Breaking Waves: Ocean News

01/29/2022 - 07:37
Hunting and trapping will end after 82 wolves killed Commissioners won’t reinstate quotas ended by Republicans Montana wildlife commissioners on Friday moved to shut down gray wolf hunting in around Yellowstone National Park, amid mounting criticism over a record number of animals shot or trapped after roaming across the park boundary this winter. But commissioners rejected calls to revive quotas that would limit the number of wolves killed along Yellowstone’s northern border to just a few annually. Those longstanding quotas were lifted last year after Republicans passed laws intended to drive down the wolf population by making it easier to kill the animals. Continue reading...
01/29/2022 - 06:29
Orderly pine plantations in the Cairngorms are being messed up as part of a plan to let nature thrive The Scots pine plantations in Abernethy forest are the crème de la crème in forestry terms: tall, straight and dense. These plantations were created in the 1930s, and the wood had a variety of uses, from ships’ masts to trench timbers. Now, this woodland is being retrofitted for wildlife as part of the UK’s largest land restoration project because, although it is striking to wander in such a regimented landscape, nature prefers things to be less orderly. The gnarled older and bigger trees are better for woodland species, which is why conservationists working on Cairngorms Connect are intentionally making a mess and artificially ageing trees as part of their efforts to restore Scotland’s old Caledonian pine forest to its former, imperfect glory. Continue reading...
01/28/2022 - 16:10
For the first time, scientists measure oxygen flow into the deep ocean interior of the Labrador Sea between Canada and Greenland. They studied how much oxygen absorbed by the sea each winter makes it into the deep, fast-flowing currents that ultimately transport it across the globe.
01/28/2022 - 14:00
Exclusive: ‘Shocked and concerned’ US government scientists say heat stress over Australia’s ocean jewel is unprecedented Get our free news app; get our morning email briefing Temperatures over the Great Barrier Reef in December were the highest on record with “alarming” levels of heat that have put the ocean jewel on the verge of another mass bleaching of corals, according to analysis from US government scientists seen by Guardian Australia. On Friday the Morrison government announced $1bn for reef conservation over the next nine years if it wins the next election – a pledge branded by some as a cynical attempt to stop the reef being placed on the world heritage “in danger” list at a meeting in July. Continue reading...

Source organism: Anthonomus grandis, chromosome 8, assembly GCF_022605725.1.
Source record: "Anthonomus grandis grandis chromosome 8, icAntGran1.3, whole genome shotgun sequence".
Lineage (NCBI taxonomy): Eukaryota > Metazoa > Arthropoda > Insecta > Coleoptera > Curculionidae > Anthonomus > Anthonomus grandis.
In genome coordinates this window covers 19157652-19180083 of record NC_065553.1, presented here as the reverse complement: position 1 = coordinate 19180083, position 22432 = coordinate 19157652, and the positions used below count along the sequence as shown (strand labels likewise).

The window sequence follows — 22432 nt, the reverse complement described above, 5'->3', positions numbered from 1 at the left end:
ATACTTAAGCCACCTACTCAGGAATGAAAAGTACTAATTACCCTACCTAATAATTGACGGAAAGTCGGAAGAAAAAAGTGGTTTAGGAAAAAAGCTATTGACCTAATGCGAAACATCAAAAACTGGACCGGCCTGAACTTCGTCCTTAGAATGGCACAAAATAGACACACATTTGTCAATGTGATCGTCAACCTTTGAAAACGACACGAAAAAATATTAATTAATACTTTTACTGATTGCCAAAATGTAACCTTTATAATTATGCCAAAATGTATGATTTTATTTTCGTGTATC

01/28/2022 - 11:07
Federal judge rules that Biden administration did not properly consider the leases’ impact upon the climate crisis A US federal judge has blocked a highly controversial sale of oil and gas drilling leases across 80m acres of the Gulf of Mexico, ruling that Joe Biden’s administration did not properly consider the leases’ impact upon the climate crisis. The decision, handed down by the DC court late on Thursday, represents a landmark victory for environmental groups that had sued the government to prevent what was the largest ever auction of oil and gas leases in the gulf’s history. Continue reading...
01/28/2022 - 07:00
The best of this week’s wildlife pictures, including a big-headed frog, a relocated rhino and a hungry swan Continue reading...
01/28/2022 - 06:11
Savings come largely from efficient electrical appliances and boilers but insulation could halve future bills Energy efficiency measures have already saved the average British household about £1,000 a year in energy bills, and further insulation and home improvements could halve future bills, analysis has shown. But the future savings are unlikely to be realised unless the government focuses swiftly on insulation, as the savings to date have come largely from efficiency improvements in electrical appliances and boilers, which will not be repeated. Continue reading...
01/28/2022 - 05:45
North Yorkshire fishers found pots heavy not with brown crab but with prized invader Invasive king crabs have made their way to British shores, sparking fears that local brown crab and scallop populations could be decimated. This week, fishers in North Yorkshire found their pots heavy not with brown crab, but with the bright-red invader with long, spindly legs prized for their sweet flesh. London restaurants have already snapped up the haul, ready for weekend menus. Continue reading...
01/28/2022 - 04:54
Country’s ‘corrupt’ approach to conservation leaves protected forests facing ‘oblivion’, human rights watchdog warns Rampant illegal logging of protected forests is threatening the cultural survival and livelihoods of indigenous people in Cambodia, according to Amnesty International. Members of the Kuy people, one of the largest of Cambodia’s 24 indigenous groups, told Amnesty how deforestation in two protected forests, along with government restrictions on access have undermined their way of life and violated their human rights. Continue reading...
01/28/2022 - 02:30
Average Briton produces more carbon in two days than Congolese person does in entire year, study finds In the first two days of January, the average Briton was already responsible for more carbon dioxide emissions than someone from the Democratic Republic of the Congo would produce in an entire year, according to analysis by the Center for Global Development (CGD). The study, which highlights the “vast energy inequality” between rich and poor countries, found that each Briton produces 200 times the climate emissions of the average Congolese person, with people in the US producing 585 times as much. By the end of January, the carbon emitted by someone living in the UK will surpass the annual emissions of citizens of 30 low- and middle-income countries, it found. Continue reading...